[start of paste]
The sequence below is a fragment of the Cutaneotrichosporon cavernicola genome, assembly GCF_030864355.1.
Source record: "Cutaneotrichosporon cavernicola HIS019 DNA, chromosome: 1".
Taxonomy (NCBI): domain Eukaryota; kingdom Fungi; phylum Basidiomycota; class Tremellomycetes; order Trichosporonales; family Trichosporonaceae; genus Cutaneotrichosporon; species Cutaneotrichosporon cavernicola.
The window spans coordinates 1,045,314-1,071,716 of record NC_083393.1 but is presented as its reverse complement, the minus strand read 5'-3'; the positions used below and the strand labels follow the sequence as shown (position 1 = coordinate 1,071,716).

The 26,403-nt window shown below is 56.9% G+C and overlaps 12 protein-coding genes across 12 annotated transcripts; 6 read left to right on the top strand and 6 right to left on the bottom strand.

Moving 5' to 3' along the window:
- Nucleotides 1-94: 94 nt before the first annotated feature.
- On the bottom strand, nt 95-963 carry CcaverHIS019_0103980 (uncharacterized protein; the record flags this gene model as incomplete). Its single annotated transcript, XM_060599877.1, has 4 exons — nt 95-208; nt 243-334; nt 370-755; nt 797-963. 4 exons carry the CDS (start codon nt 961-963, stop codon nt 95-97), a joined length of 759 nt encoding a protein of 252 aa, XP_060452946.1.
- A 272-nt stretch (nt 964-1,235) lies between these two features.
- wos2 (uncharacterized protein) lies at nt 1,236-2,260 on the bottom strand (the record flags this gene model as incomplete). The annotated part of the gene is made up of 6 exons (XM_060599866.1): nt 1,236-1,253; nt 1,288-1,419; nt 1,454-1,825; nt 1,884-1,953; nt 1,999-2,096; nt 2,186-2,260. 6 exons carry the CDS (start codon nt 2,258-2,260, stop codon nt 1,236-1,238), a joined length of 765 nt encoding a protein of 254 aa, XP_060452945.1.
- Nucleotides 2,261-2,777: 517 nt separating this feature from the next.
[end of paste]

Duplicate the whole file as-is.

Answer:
The sequence below is a fragment of the Cutaneotrichosporon cavernicola genome, assembly GCF_030864355.1.
Source record: "Cutaneotrichosporon cavernicola HIS019 DNA, chromosome: 1".
Taxonomy (NCBI): domain Eukaryota; kingdom Fungi; phylum Basidiomycota; class Tremellomycetes; order Trichosporonales; family Trichosporonaceae; genus Cutaneotrichosporon; species Cutaneotrichosporon cavernicola.
The window spans coordinates 1,045,314-1,071,716 of record NC_083393.1 but is presented as its reverse complement, the minus strand read 5'-3'; the positions used below and the strand labels follow the sequence as shown (position 1 = coordinate 1,071,716).

The 26,403-nt window shown below is 56.9% G+C and overlaps 12 protein-coding genes across 12 annotated transcripts; 6 read left to right on the top strand and 6 right to left on the bottom strand.

Moving 5' to 3' along the window:
- Nucleotides 1-94: 94 nt before the first annotated feature.
- On the bottom strand, nt 95-963 carry CcaverHIS019_0103980 (uncharacterized protein; the record flags this gene model as incomplete). Its single annotated transcript, XM_060599877.1, has 4 exons — nt 95-208; nt 243-334; nt 370-755; nt 797-963. 4 exons carry the CDS (start codon nt 961-963, stop codon nt 95-97), a joined length of 759 nt encoding a protein of 252 aa, XP_060452946.1.
- A 272-nt stretch (nt 964-1,235) lies between these two features.
- wos2 (uncharacterized protein) lies at nt 1,236-2,260 on the bottom strand (the record flags this gene model as incomplete). The annotated part of the gene is made up of 6 exons (XM_060599866.1): nt 1,236-1,253; nt 1,288-1,419; nt 1,454-1,825; nt 1,884-1,953; nt 1,999-2,096; nt 2,186-2,260. 6 exons carry the CDS (start codon nt 2,258-2,260, stop codon nt 1,236-1,238), a joined length of 765 nt encoding a protein of 254 aa, XP_060452945.1.
- Nucleotides 2,261-2,777: 517 nt separating this feature from the next.